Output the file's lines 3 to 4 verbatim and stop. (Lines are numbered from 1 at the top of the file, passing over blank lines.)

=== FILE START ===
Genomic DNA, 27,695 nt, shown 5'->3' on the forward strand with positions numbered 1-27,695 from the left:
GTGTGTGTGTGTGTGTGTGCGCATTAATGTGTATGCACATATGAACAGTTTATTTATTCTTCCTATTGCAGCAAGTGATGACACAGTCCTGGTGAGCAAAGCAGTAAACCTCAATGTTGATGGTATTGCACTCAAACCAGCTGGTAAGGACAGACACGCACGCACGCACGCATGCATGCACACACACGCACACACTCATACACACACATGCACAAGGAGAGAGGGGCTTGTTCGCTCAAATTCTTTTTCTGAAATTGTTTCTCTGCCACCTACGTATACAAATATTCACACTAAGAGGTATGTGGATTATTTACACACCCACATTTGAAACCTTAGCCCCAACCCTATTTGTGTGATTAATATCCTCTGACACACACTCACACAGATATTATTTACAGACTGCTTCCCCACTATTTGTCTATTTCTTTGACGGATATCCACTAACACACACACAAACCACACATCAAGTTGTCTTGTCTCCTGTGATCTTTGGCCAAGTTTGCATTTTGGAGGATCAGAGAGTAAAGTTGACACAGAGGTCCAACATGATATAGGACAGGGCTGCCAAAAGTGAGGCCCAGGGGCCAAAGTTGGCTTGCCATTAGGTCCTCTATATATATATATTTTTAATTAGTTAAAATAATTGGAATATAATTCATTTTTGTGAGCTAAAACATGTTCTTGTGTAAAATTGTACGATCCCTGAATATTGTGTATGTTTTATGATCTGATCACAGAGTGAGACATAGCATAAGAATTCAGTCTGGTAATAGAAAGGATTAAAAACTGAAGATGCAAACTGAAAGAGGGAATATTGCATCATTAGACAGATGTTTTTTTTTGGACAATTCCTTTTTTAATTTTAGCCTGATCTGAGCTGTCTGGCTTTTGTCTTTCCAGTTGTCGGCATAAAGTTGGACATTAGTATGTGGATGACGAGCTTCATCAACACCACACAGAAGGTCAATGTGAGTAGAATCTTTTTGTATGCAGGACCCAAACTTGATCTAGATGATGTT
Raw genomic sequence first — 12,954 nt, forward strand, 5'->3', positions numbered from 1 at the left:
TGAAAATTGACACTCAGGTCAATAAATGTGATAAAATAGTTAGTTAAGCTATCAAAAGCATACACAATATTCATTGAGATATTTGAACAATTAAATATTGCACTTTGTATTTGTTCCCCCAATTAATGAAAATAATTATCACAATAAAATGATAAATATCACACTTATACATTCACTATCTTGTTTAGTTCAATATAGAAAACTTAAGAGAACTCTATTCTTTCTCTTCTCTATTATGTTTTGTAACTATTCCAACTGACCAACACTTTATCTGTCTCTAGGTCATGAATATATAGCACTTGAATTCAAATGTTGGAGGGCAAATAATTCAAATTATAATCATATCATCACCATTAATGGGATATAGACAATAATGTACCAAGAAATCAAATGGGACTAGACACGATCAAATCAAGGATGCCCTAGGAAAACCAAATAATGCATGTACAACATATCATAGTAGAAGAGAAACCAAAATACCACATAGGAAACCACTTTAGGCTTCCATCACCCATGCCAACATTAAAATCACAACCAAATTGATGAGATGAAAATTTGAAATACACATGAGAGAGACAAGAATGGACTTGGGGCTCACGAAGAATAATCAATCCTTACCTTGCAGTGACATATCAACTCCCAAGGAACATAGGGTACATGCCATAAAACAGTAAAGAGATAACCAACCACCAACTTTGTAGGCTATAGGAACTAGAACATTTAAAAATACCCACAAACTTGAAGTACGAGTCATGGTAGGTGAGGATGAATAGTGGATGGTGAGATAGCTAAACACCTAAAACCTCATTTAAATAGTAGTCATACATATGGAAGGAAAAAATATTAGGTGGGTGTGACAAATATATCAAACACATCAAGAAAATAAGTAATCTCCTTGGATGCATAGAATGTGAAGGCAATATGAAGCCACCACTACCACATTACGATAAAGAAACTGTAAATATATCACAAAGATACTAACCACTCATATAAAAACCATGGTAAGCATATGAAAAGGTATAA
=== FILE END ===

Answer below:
Raw genomic sequence first — 12,954 nt, forward strand, 5'->3', positions numbered from 1 at the left:
TGAAAATTGACACTCAGGTCAATAAATGTGATAAAATAGTTAGTTAAGCTATCAAAAGCATACACAATATTCATTGAGATATTTGAACAATTAAATATTGCACTTTGTATTTGTTCCCCCAATTAATGAAAATAATTATCACAATAAAATGATAAATATCACACTTATACATTCACTATCTTGTTTAGTTCAATATAGAAAACTTAAGAGAACTCTATTCTTTCTCTTCTCTATTATGTTTTGTAACTATTCCAACTGACCAACACTTTATCTGTCTCTAGGTCATGAATATATAGCACTTGAATTCAAATGTTGGAGGGCAAATAATTCAAATTATAATCATATCATCACCATTAATGGGATATAGACAATAATGTACCAAGAAATCAAATGGGACTAGACACGATCAAATCAAGGATGCCCTAGGAAAACCAAATAATGCATGTACAACATATCATAGTAGAAGAGAAACCAAAATACCACATAGGAAACCACTTTAGGCTTCCATCACCCATGCCAACATTAAAATCACAACCAAATTGATGAGATGAAAATTTGAAATACACATGAGAGAGACAAGAATGGACTTGGGGCTCACGAAGAATAATCAATCCTTACCTTGCAGTGACATATCAACTCCCAAGGAACATAGGGTACATGCCATAAAACAGTAAAGAGATAACCAACCACCAACTTTGTAGGCTATAGGAACTAGAACATTTAAAAATACCCACAAACTTGAAGTACGAGTCATGGTAGGTGAGGATGAATAGTGGATGGTGAGATAGCTAAACACCTAAAACCTCATTTAAATAGTAGTCATACATATGGAAGGAAAAAATATTAGGTGGGTGTGACAAATATATCAAACACATCAAGAAAATAAGTAATCTCCTTGGATGCATAGAATGTGAAGGCAATATGAAGCCACCACTACCACATTACGATAAAGAAACTGTAAATATATCACAAAGATACTAACCACTCATATAAAAACCATGGTAAGCATATGAAAAGGTATAA